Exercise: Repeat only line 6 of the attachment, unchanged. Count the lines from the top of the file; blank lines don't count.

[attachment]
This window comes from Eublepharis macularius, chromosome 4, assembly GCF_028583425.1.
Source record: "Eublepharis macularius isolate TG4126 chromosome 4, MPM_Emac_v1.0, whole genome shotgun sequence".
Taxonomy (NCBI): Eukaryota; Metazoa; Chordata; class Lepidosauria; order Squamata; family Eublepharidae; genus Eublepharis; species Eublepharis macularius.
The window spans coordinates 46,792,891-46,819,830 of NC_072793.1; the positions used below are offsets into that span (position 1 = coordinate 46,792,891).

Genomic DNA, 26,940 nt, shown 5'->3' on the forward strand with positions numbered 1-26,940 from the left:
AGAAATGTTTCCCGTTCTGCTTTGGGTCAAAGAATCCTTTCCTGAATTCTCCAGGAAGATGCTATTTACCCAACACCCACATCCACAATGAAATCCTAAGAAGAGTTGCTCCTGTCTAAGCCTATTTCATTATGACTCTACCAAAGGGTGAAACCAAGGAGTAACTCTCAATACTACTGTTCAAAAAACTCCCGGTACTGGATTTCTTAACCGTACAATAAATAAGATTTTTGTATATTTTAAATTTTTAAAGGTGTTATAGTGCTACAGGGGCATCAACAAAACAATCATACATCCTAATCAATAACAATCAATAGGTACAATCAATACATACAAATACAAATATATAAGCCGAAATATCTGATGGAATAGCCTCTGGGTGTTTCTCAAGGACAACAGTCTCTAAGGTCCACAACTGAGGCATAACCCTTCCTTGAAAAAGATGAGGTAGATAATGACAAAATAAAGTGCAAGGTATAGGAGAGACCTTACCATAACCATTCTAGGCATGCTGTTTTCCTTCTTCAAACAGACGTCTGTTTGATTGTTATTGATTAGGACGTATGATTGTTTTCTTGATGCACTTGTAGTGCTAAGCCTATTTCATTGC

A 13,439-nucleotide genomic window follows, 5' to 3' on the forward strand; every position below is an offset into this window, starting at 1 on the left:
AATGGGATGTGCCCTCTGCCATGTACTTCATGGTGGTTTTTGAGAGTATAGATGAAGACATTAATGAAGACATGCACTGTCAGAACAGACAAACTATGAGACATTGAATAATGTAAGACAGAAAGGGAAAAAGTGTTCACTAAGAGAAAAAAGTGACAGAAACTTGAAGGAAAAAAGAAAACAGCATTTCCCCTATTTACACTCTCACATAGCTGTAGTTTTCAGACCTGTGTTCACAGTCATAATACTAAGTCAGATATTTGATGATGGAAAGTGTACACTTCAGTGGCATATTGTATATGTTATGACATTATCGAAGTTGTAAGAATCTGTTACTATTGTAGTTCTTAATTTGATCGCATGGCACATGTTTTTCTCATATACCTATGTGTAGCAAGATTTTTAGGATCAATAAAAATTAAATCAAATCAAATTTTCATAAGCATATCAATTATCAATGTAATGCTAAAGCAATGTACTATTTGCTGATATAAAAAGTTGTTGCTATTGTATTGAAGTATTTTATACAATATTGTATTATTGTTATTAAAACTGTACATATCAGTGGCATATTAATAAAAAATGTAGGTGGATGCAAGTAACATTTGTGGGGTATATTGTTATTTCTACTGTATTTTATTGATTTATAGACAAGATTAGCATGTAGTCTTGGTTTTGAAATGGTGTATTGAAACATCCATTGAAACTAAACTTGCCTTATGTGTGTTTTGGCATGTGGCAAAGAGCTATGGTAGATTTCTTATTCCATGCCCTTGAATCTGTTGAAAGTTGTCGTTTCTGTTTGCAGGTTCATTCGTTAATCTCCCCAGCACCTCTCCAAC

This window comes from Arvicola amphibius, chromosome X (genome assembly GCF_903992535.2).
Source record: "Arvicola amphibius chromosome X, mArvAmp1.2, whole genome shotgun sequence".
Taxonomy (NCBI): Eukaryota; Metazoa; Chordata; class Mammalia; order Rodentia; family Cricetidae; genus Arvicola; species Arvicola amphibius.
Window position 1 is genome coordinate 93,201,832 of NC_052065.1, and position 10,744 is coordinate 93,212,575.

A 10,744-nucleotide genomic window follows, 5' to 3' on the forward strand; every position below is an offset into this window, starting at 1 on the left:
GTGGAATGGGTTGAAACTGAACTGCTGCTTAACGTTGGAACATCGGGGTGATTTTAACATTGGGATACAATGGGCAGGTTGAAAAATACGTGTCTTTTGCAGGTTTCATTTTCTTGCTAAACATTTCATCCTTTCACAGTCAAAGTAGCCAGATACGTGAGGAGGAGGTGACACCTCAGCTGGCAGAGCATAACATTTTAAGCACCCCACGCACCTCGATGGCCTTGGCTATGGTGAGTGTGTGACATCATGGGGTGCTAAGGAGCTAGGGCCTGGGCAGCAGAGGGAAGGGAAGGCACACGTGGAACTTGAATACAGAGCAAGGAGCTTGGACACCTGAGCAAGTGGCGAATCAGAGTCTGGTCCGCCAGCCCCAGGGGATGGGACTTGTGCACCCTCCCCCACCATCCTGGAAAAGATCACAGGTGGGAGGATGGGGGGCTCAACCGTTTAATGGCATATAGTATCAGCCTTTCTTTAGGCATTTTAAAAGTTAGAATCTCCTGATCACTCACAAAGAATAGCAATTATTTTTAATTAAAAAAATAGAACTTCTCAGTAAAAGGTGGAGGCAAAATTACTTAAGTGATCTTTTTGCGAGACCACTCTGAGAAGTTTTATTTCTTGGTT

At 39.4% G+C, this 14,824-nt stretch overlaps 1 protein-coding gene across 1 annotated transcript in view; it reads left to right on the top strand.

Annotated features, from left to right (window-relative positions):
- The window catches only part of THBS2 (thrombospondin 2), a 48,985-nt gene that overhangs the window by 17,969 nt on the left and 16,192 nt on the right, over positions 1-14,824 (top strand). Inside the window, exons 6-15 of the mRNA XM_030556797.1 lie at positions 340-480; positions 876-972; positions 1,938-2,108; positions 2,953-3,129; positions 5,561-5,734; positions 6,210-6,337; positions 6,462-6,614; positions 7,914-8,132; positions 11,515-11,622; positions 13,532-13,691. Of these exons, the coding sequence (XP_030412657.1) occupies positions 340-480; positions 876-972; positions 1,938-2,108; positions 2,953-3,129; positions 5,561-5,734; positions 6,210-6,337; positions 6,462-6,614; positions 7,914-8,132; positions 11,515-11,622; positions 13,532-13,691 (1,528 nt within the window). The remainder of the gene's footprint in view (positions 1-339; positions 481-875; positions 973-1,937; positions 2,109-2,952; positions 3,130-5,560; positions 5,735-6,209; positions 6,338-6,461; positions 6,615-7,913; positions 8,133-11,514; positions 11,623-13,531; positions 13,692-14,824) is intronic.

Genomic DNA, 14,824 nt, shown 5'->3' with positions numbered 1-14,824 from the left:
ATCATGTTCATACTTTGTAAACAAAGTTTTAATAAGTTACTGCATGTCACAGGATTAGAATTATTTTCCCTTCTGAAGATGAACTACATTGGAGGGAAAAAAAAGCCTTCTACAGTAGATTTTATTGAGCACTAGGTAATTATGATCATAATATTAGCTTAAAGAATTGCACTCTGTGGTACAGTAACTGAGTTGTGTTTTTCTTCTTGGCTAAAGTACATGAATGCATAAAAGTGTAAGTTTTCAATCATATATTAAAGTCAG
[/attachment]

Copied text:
AGAAATGTTTCCCGTTCTGCTTTGGGTCAAAGAATCCTTTCCTGAATTCTCCAGGAAGATGCTATTTACCCAACACCCACATCCACAATGAAATCCTAAGAAGAGTTGCTCCTGTCTAAGCCTATTTCATTATGACTCTACCAAAGGGTGAAACCAAGGAGTAACTCTCAATACTACTGTTCAAAAAACTCCCGGTACTGGATTTCTTAACCGTACAATAAATAAGATTTTTGTATATTTTAAATTTTTAAAGGTGTTATAGTGCTACAGGGGCATCAACAAAACAATCATACATCCTAATCAATAACAATCAATAGGTACAATCAATACATACAAATACAAATATATAAGCCGAAATATCTGATGGAATAGCCTCTGGGTGTTTCTCAAGGACAACAGTCTCTAAGGTCCACAACTGAGGCATAACCCTTCCTTGAAAAAGATGAGGTAGATAATGACAAAATAAAGTGCAAGGTATAGGAGAGACCTTACCATAACCATTCTAGGCATGCTGTTTTCCTTCTTCAAACAGACGTCTGTTTGATTGTTATTGATTAGGACGTATGATTGTTTTCTTGATGCACTTGTAGTGCTAAGCCTATTTCATTGC